A film on the bittersweet nature of love, language, and memory.
This film is part of my project, “Mẹ, Translated [Mom, Translated],” a mixed-media art project on love, language, memory and everything lost in translation.
Inspired by the work of Viet Thanh Nguyen, I made this project intentionally not for the dominant audience. Rather, I sought to dwell on the act of translation– that universal human yearning to understand and be understood. Vietnamese words in the pieces are not always directly translated to English because I wanted to convey the complexity of comprehension/miscomprehension between different languages, generations, and also through the nostalgic and bittersweet filters of memory. However, I explain the concepts through poetic voice and through visual symbols, actions, and subtle gestures.
Thus, I invite the viewer to experience the delicate moments of misreading and translation – imbue subtle gestures and tones with layers of interpretation. The symbolic actions and conversation between a mother and daughter reveal the secret language of refugee and immigrant survival: hy sinh (sacrifice), khó khăn (suffering), perseverance (chịu khó), and success (thành công). This film celebrates the subtleties of language and love through visual storytelling.
Artists, bilinguists, academics, Asian Americans, Vietnamese, everyone…I would really appreciate your feedback (thoughts, suggestions, feelings) on this piece and the project.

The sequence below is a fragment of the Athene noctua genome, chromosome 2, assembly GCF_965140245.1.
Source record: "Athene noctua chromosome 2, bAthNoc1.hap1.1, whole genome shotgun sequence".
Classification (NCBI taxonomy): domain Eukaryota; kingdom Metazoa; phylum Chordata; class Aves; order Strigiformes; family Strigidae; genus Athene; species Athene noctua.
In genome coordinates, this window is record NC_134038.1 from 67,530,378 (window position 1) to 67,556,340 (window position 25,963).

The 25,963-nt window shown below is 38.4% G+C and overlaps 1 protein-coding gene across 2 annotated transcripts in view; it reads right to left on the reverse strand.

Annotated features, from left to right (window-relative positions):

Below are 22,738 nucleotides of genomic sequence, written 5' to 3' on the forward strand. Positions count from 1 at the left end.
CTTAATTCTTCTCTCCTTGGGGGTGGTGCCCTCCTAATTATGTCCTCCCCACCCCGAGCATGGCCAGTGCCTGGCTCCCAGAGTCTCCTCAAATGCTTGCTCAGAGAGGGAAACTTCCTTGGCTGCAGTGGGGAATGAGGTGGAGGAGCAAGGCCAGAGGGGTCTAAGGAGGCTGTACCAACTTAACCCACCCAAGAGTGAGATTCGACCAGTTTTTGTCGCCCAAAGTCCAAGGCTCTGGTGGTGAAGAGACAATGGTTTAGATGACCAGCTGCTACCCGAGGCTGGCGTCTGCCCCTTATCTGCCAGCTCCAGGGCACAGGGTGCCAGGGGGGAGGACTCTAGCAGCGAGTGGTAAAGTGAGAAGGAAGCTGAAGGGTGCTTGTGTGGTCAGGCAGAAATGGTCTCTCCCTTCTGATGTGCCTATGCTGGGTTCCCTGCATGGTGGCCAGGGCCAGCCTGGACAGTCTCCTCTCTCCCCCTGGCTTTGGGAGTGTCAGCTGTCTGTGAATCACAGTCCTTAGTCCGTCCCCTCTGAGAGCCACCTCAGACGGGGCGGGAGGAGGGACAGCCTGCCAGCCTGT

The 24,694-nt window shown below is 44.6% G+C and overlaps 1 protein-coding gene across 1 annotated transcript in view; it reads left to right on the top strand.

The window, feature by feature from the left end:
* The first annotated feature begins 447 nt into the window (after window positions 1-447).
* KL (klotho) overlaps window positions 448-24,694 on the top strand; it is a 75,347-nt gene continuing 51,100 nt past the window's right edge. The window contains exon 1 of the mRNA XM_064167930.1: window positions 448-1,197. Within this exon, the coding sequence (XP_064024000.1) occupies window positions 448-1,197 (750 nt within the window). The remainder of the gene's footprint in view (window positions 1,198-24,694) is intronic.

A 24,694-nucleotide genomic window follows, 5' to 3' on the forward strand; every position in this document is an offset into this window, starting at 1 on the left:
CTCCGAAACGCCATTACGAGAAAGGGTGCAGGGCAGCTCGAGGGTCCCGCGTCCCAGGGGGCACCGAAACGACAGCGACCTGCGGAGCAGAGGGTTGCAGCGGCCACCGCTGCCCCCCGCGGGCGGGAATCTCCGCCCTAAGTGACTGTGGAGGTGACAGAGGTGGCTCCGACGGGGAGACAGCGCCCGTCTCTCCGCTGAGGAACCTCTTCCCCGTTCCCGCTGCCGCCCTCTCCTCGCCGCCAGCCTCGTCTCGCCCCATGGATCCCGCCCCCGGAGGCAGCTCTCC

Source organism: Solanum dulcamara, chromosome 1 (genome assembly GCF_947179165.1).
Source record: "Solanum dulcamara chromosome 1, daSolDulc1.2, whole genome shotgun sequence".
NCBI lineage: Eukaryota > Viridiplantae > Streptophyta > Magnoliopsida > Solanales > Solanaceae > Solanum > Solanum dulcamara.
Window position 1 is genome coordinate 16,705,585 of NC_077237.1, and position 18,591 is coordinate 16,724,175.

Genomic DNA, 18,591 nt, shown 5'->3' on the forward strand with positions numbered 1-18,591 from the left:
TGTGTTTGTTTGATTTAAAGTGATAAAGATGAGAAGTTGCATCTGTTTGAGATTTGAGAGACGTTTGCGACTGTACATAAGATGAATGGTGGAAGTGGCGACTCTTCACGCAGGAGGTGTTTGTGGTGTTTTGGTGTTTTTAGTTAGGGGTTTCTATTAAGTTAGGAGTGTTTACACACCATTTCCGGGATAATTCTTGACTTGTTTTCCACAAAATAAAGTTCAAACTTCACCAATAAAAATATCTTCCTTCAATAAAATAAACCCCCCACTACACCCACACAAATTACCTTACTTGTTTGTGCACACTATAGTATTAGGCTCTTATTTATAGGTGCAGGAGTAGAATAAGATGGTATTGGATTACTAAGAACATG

Please share this project with anyone who
- has felt misunderstood
- dances freely or uneasily between categories and languages
- has used google translate with their parents and family
- has been told “you are not really ____”
- does not know where or who ‘home’ is
- wanders and wonders why
Please share your thoughts, feelings, feedback with me at email@example.com
I would especially appreciate your comments on my most recent film, “The Undeniable Force of Khó Khăn.”
Lisbon, January 2018
Haruka Nakamura – Arne
Noname – Bye Bye Baby
Cindy Nguyen is a subversive artist historian who works between film, poetry, and visual narrative. She defies dominant narrative for the subtle textures of love and language.
I was raised by the moral compass of Confucian duty, Catholic guilt, and Vietnamese refugee fears of the unknown. As a child I held on to every story my mother shared about our family’s escape from war torn Vietnam and my miracle birth in a Malaysian refugee camp. Between Catholic prayer and helping out at our family restaurant, my mother bestowed upon me her secret language of refugee survival: hy sinh (sacrifice), khó khăn (suffering), and perseverance (chịu khó).
Growing up in America, my language of expression slowly transformed from Vietnamese to English, and my mother’s cultural vocabulary became increasingly foreign but powerfully totemic. I have studied Vietnamese language and history for over 8 years, and I am now a Ph.D candidate in Vietnamese history at UC Berkeley. I now re-examine those linguistic totems of my childhood with a scholarly intensity and compassionate vulnerability. I research, write, and make art about Vietnamese culture, history, memory, and language.
“The Undeniable force of Kho Khan” wanders the dreamlike hallways of memory, language and everything lost in translation. A poetic meditation on translation, this piece captures the essence of ‘fluid’ as a constantly changing state of meaning based on context, gestures, and tone-room-feeling. “The Undeniable Force of Kho Khan” is part of my mixed-media art project titled “Mẹ [Mom], translated.”